UTI or STI? Know the difference

Did you know that Urinary Tract Infections (UTIs) share symptoms similar to Sexually Transmitted Infections (STIs), and are misdiagnosed more often than you may think? Here’s how to tell if it’s a UTI or STI and what’s the difference 

What is Urinary Tract Infection (UTI)?

Urinary Tract Infection (UTI) is an infection in any part of your urinary system, which includes your kidneys, bladder, ureters, and urethra. It’s very common in women and there are many causes of UTIs, which you can read about. Symptoms include:

More frequent peeing than usual

Odourless vaginal discharge

Burning sensation while peeing

Cloudy urine, although infection is still possible if urine is clear

Blood in your pee

Slight pain in the lower abdomen or pelvic area

If you’re experiencing any of the symptoms above, I advise you to visit your healthcare provider. UTIs are easily treatable with prescribed antibiotics.

Protecting yourself from a UTI

Here are a few things you can do to protect yourself from UTIs:

Wipe from front to back after going to the toilet

Pee immediately after having sex

Drink plenty of water so that fluid is always moving through your system

What are Sexually Transmitted Infections (STIs)?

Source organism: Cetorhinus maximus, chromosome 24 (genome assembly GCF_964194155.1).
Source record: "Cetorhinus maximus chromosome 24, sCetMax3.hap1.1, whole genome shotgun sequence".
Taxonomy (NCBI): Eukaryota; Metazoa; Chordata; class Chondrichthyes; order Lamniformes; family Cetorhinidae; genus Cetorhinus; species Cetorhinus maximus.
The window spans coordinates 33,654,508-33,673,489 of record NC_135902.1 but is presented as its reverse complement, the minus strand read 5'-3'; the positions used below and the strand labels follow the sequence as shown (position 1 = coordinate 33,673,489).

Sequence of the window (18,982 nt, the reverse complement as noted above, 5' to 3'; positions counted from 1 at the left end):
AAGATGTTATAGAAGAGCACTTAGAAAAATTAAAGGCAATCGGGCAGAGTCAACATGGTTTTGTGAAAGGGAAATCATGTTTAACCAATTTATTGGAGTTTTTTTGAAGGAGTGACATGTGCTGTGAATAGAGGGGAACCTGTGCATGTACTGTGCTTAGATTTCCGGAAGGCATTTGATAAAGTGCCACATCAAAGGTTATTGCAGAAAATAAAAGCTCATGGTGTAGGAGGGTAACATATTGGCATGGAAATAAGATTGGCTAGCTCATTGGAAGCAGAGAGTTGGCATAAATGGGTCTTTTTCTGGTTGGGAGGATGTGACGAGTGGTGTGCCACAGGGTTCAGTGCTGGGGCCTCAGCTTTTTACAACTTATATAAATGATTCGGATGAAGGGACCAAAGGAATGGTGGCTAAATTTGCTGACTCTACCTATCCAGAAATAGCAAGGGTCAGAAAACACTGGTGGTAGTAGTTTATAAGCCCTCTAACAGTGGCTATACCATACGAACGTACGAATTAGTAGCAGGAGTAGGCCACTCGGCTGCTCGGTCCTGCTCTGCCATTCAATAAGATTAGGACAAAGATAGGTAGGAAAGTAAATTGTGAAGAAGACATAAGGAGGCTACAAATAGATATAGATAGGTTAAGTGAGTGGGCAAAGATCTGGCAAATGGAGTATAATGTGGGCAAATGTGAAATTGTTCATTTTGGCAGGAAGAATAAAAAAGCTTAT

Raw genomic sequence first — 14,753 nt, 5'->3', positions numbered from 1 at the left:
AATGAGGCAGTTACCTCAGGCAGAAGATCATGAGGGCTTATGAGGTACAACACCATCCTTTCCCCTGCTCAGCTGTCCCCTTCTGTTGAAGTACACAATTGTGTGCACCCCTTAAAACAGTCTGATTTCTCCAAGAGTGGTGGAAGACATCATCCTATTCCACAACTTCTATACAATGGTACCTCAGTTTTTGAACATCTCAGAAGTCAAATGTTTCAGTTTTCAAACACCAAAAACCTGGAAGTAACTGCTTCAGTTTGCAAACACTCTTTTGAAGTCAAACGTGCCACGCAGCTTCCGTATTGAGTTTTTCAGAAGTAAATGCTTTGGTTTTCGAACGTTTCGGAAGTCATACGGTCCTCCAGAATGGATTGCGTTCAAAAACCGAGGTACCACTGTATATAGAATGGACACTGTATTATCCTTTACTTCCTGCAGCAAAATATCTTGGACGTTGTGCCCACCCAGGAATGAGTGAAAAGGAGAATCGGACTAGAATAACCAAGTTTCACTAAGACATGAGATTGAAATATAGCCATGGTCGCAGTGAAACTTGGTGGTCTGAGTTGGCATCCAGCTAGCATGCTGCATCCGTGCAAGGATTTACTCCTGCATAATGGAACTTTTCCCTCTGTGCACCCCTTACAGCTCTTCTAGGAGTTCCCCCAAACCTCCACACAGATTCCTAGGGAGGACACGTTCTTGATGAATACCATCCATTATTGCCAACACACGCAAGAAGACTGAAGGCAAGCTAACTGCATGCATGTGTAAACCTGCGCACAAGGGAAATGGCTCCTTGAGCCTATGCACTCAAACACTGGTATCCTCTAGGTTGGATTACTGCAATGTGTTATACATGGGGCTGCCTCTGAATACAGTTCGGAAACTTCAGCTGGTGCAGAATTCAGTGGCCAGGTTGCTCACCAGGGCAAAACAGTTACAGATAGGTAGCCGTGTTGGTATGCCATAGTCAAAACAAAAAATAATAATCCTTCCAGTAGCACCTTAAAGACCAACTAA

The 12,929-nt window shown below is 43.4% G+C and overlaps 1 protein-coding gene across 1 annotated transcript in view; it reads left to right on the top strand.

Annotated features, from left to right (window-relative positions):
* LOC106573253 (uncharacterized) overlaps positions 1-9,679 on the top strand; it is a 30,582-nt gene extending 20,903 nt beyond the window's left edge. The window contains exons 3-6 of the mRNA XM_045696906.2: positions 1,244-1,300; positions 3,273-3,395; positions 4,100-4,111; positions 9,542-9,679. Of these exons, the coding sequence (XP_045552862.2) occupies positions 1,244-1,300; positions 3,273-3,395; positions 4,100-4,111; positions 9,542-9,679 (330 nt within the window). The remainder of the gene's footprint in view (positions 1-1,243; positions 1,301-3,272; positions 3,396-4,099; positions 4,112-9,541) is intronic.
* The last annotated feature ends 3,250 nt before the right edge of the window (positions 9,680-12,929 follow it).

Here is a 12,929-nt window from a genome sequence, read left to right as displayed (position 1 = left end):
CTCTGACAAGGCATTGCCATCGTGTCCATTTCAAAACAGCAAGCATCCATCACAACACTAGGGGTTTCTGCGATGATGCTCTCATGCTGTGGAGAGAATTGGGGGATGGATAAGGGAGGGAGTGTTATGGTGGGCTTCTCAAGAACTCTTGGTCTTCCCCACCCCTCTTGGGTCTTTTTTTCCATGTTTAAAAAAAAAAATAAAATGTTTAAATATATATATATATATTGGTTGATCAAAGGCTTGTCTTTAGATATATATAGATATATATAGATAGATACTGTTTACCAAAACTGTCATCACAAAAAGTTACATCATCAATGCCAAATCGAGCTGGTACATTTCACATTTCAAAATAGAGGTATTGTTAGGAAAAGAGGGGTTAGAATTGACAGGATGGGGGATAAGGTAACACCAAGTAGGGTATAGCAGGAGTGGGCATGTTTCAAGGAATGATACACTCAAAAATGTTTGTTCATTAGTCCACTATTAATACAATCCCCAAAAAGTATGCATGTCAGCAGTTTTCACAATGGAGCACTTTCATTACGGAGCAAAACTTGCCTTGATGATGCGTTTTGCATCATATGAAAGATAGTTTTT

Sexually Transmitted Infections (STIs) are infections generally transmitted through unprotected sexual contact with an infected partner. There many types of STI, with common symptoms such as:

Pain during intercourse

Lumps in the groin


Abnormal discharge from your vagina or penis

Genital blisters or rash

Heavier, more painful periods or bleeding outside your normal periods

STIs may require different treatments depending on the infection. If you’re experiencing STI symptoms, visit your nearest clinic as soon as possible for an STI screening.

You can protect yourself from STIs by always using a condom whenever you engage in sexual intercourse and going for regular STI screening. If possible, I encourage you to screen with your partner.

UTIs and STIs have many of the same symptoms and sex can be involved in getting either. This is why it’s important to know the difference and see a healthcare provider if you’re not sure.

Remember, if you or a friend need advice or help, you can contact me here on Ask Choma, send a Facebook message or a Twitter DM, or a WhatsApp Message (071 172 3657).